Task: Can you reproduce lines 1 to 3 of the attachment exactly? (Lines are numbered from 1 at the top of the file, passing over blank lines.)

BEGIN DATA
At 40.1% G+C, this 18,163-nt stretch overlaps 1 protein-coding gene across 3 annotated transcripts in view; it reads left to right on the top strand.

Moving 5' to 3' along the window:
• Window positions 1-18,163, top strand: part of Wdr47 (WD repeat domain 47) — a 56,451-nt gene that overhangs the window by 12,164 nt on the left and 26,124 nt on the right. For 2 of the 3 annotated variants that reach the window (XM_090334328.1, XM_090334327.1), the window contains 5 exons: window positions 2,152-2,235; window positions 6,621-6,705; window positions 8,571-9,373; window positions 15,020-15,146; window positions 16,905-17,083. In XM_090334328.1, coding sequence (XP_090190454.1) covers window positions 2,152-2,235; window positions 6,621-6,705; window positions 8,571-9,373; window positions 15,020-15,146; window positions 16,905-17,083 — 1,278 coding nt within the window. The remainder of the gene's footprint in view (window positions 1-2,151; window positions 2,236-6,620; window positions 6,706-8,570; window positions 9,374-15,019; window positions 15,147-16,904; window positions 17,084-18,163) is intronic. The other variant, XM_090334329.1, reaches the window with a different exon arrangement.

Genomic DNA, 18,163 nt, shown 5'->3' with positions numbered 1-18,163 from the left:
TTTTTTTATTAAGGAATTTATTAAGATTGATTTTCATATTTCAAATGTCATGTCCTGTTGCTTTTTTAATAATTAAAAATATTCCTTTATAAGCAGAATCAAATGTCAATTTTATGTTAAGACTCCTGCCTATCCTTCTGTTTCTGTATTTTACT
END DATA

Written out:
At 40.1% G+C, this 18,163-nt stretch overlaps 1 protein-coding gene across 3 annotated transcripts in view; it reads left to right on the top strand.

Moving 5' to 3' along the window:
• Window positions 1-18,163, top strand: part of Wdr47 (WD repeat domain 47) — a 56,451-nt gene that overhangs the window by 12,164 nt on the left and 26,124 nt on the right. For 2 of the 3 annotated variants that reach the window (XM_090334328.1, XM_090334327.1), the window contains 5 exons: window positions 2,152-2,235; window positions 6,621-6,705; window positions 8,571-9,373; window positions 15,020-15,146; window positions 16,905-17,083. In XM_090334328.1, coding sequence (XP_090190454.1) covers window positions 2,152-2,235; window positions 6,621-6,705; window positions 8,571-9,373; window positions 15,020-15,146; window positions 16,905-17,083 — 1,278 coding nt within the window. The remainder of the gene's footprint in view (window positions 1-2,151; window positions 2,236-6,620; window positions 6,706-8,570; window positions 9,374-15,019; window positions 15,147-16,904; window positions 17,084-18,163) is intronic. The other variant, XM_090334329.1, reaches the window with a different exon arrangement.